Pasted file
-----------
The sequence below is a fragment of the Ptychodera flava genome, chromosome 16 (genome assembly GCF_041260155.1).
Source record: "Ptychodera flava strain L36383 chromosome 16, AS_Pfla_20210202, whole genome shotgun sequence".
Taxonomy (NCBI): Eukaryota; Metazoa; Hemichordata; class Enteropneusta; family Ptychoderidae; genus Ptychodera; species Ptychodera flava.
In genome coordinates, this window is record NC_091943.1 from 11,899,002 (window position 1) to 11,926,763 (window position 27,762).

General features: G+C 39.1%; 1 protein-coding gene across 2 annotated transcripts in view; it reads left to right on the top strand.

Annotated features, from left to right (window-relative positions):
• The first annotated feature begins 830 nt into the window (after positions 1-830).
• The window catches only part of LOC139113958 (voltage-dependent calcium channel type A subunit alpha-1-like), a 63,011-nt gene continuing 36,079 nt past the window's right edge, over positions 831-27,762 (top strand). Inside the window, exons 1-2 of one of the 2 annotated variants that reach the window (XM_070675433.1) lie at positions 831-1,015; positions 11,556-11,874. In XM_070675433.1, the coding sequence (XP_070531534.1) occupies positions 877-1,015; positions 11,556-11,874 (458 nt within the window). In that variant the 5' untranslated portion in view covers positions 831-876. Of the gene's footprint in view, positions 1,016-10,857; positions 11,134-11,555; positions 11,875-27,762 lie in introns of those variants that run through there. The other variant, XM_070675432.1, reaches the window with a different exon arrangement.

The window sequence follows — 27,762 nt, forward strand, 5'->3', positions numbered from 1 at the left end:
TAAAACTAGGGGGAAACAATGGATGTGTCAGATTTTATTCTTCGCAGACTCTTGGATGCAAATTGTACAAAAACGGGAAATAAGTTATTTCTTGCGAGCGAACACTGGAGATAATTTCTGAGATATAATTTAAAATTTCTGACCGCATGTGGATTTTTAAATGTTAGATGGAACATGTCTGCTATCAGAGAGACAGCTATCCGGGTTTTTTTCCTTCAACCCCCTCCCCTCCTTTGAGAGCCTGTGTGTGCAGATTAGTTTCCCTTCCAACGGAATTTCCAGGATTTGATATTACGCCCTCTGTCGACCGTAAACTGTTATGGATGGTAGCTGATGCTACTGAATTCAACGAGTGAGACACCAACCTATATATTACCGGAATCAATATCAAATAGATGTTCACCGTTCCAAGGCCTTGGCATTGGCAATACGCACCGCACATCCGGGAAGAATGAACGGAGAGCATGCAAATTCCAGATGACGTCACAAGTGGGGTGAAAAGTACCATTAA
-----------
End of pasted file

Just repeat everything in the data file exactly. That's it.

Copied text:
The sequence below is a fragment of the Ptychodera flava genome, chromosome 16 (genome assembly GCF_041260155.1).
Source record: "Ptychodera flava strain L36383 chromosome 16, AS_Pfla_20210202, whole genome shotgun sequence".
Taxonomy (NCBI): Eukaryota; Metazoa; Hemichordata; class Enteropneusta; family Ptychoderidae; genus Ptychodera; species Ptychodera flava.
In genome coordinates, this window is record NC_091943.1 from 11,899,002 (window position 1) to 11,926,763 (window position 27,762).

General features: G+C 39.1%; 1 protein-coding gene across 2 annotated transcripts in view; it reads left to right on the top strand.

Annotated features, from left to right (window-relative positions):
• The first annotated feature begins 830 nt into the window (after positions 1-830).
• The window catches only part of LOC139113958 (voltage-dependent calcium channel type A subunit alpha-1-like), a 63,011-nt gene continuing 36,079 nt past the window's right edge, over positions 831-27,762 (top strand). Inside the window, exons 1-2 of one of the 2 annotated variants that reach the window (XM_070675433.1) lie at positions 831-1,015; positions 11,556-11,874. In XM_070675433.1, the coding sequence (XP_070531534.1) occupies positions 877-1,015; positions 11,556-11,874 (458 nt within the window). In that variant the 5' untranslated portion in view covers positions 831-876. Of the gene's footprint in view, positions 1,016-10,857; positions 11,134-11,555; positions 11,875-27,762 lie in introns of those variants that run through there. The other variant, XM_070675432.1, reaches the window with a different exon arrangement.

The window sequence follows — 27,762 nt, forward strand, 5'->3', positions numbered from 1 at the left end:
TAAAACTAGGGGGAAACAATGGATGTGTCAGATTTTATTCTTCGCAGACTCTTGGATGCAAATTGTACAAAAACGGGAAATAAGTTATTTCTTGCGAGCGAACACTGGAGATAATTTCTGAGATATAATTTAAAATTTCTGACCGCATGTGGATTTTTAAATGTTAGATGGAACATGTCTGCTATCAGAGAGACAGCTATCCGGGTTTTTTTCCTTCAACCCCCTCCCCTCCTTTGAGAGCCTGTGTGTGCAGATTAGTTTCCCTTCCAACGGAATTTCCAGGATTTGATATTACGCCCTCTGTCGACCGTAAACTGTTATGGATGGTAGCTGATGCTACTGAATTCAACGAGTGAGACACCAACCTATATATTACCGGAATCAATATCAAATAGATGTTCACCGTTCCAAGGCCTTGGCATTGGCAATACGCACCGCACATCCGGGAAGAATGAACGGAGAGCATGCAAATTCCAGATGACGTCACAAGTGGGGTGAAAAGTACCATTAA